“No shifts? Sounds like a good thing.”
Pitch clock, coming soon, and ABS, already here, are the biggest changes in the KBO’s baseball revolution for the 2024 season. But they’re not the only changes. The KBO is introducing a shift ban, or more precisely, a shift limit, starting with the opening game of this season.
In short, it marks the end of the “second baseman” era that was popularized 10-15 years ago. Infielders cannot step onto the outfield grass. Second basemen can stand anywhere in the infield dirt between second and first base. However, they cannot go beyond second base to third base. Shortstops can also stand anywhere in the infield dirt between second and third base.
Left-handed hitters with extreme pull are welcome. This is because the second base position has been under a lot of stress. In fact, right-handed hitters don”t have to worry about the center fielders being in the right place. The general consensus is that this is a welcome change from the batter”s point of view.
I asked Ahn Chi-hong, 34, a right-handed hitter who also plays second base, who joined the Hanwha Eagles as a free agent, at Melbourne Ballpark in Melbourne, Victoria, Australia, on March 3 (ET).
Ahn’s answer was a twist. “They say you can’t shift, but I think it’s a good thing as a second baseman,” he said. “The infielders end up going to where the barrel balls and good pitches go. Of course, you’re going to have to give up some grounders, but you’re also going to have other pitches that you can catch.”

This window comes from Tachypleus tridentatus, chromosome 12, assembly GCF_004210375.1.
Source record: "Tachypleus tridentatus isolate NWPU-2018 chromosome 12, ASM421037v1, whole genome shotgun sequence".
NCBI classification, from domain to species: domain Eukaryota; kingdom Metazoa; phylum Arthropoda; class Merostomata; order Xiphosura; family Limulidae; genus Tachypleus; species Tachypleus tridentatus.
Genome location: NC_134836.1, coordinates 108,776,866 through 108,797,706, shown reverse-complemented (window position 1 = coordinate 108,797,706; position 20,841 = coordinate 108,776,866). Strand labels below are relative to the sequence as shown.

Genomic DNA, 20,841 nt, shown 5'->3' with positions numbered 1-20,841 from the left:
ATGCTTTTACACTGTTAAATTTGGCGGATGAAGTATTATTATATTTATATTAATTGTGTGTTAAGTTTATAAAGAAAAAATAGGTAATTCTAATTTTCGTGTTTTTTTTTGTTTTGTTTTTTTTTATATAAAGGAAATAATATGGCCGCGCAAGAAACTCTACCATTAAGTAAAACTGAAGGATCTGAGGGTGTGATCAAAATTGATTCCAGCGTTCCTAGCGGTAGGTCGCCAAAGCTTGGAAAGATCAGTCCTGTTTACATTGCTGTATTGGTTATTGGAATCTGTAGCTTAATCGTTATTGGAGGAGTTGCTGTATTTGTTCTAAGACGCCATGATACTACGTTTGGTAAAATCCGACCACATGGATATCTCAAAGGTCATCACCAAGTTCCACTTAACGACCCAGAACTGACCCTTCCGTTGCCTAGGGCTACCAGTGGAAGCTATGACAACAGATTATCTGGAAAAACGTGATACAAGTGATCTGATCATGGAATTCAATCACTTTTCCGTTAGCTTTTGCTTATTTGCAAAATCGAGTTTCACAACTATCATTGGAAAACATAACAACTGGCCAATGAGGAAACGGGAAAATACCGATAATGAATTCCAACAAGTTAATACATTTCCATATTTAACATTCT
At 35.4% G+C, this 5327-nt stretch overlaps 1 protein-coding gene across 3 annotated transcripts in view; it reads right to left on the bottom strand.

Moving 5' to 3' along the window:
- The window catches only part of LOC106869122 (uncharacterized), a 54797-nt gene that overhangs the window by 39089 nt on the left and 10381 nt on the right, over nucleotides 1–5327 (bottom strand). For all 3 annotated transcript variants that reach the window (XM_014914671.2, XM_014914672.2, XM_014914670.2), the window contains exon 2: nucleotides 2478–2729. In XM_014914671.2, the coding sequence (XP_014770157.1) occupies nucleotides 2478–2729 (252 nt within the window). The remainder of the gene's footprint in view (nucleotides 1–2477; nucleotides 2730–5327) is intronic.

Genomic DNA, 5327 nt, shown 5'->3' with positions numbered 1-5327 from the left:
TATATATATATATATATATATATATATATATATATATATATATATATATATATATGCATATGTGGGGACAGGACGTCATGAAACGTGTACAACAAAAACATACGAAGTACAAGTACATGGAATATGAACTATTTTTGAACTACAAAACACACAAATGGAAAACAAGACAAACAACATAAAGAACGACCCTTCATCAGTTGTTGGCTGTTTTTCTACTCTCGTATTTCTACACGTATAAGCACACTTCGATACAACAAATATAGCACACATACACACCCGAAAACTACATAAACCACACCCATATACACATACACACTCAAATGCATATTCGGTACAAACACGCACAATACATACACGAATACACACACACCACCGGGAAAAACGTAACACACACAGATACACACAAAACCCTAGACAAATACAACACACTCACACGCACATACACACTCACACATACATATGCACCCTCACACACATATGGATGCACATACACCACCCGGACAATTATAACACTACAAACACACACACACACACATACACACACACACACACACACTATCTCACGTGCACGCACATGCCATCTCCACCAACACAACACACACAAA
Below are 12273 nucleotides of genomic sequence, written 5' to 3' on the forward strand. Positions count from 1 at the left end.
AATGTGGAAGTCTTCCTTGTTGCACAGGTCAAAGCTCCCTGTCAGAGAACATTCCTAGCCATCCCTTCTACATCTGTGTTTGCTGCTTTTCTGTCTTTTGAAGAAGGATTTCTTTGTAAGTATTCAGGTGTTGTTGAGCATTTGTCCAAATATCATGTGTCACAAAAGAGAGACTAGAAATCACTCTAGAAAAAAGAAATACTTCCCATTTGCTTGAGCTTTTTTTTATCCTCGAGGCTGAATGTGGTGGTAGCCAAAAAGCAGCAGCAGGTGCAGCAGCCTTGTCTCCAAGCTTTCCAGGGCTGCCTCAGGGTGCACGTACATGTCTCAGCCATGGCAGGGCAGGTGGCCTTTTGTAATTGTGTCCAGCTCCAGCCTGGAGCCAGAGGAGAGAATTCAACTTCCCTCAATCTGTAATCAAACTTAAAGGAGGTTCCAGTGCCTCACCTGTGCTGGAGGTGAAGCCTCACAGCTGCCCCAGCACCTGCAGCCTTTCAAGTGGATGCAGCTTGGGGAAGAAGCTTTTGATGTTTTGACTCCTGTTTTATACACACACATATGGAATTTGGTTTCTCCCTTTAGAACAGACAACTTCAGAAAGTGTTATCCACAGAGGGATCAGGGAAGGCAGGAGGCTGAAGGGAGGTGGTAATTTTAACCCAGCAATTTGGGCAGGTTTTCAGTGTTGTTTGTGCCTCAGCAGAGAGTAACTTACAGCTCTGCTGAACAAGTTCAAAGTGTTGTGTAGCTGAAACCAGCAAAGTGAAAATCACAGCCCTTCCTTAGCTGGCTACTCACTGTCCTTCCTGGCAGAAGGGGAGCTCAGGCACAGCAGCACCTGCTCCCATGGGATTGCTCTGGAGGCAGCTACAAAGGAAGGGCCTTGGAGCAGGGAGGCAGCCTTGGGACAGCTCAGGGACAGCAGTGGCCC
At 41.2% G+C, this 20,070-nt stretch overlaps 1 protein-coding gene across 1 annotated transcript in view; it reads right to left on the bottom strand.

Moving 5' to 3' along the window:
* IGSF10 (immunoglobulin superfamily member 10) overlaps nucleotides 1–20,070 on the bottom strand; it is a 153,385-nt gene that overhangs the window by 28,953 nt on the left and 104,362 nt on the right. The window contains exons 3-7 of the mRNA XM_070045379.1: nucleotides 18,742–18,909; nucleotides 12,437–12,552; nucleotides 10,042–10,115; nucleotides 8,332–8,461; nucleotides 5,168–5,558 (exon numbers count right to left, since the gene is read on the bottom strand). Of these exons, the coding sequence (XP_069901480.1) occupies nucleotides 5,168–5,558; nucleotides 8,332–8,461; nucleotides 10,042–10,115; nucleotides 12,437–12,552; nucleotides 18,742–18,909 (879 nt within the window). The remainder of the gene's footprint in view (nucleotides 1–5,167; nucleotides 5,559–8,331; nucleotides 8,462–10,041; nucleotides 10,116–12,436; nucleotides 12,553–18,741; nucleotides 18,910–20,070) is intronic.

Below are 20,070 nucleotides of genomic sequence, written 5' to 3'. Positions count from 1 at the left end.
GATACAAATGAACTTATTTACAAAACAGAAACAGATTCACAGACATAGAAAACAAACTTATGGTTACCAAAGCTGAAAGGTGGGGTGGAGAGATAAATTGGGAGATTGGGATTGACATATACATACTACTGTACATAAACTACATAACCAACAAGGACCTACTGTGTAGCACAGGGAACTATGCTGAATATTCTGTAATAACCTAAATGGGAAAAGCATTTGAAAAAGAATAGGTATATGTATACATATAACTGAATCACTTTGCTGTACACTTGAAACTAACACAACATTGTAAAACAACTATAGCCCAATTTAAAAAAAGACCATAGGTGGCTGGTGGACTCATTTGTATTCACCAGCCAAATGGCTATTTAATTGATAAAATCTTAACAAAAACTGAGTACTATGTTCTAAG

Defense is a grind. When a second baseman gives up second base due to the rule change, he has a better chance of catching balls that take a different course. For example, if a second baseman stays close to second base, he has a better chance of catching a ball that goes to center field. It’s not against the rules, and Ahn agrees.
“The prohibition on defensive shifts means that you can end up on the side of the field where you don’t get as many hard-hit balls, which makes it a little 파워볼사이트 easier. You have to give what you get. As an infielder, you can’t catch every pitch. It’s about catching what you can catch.”
Shift restrictions will change power analysis and infielders’ responses. Since the shift is not being abolished, they will have to prepare the best possible response to the rule change. This may not be something that batters will be happy about. While the “grounders” will be different, hitting is still a three-way art. Major League Baseball has proven it. And baseball fans may find a newfound fascination with the game.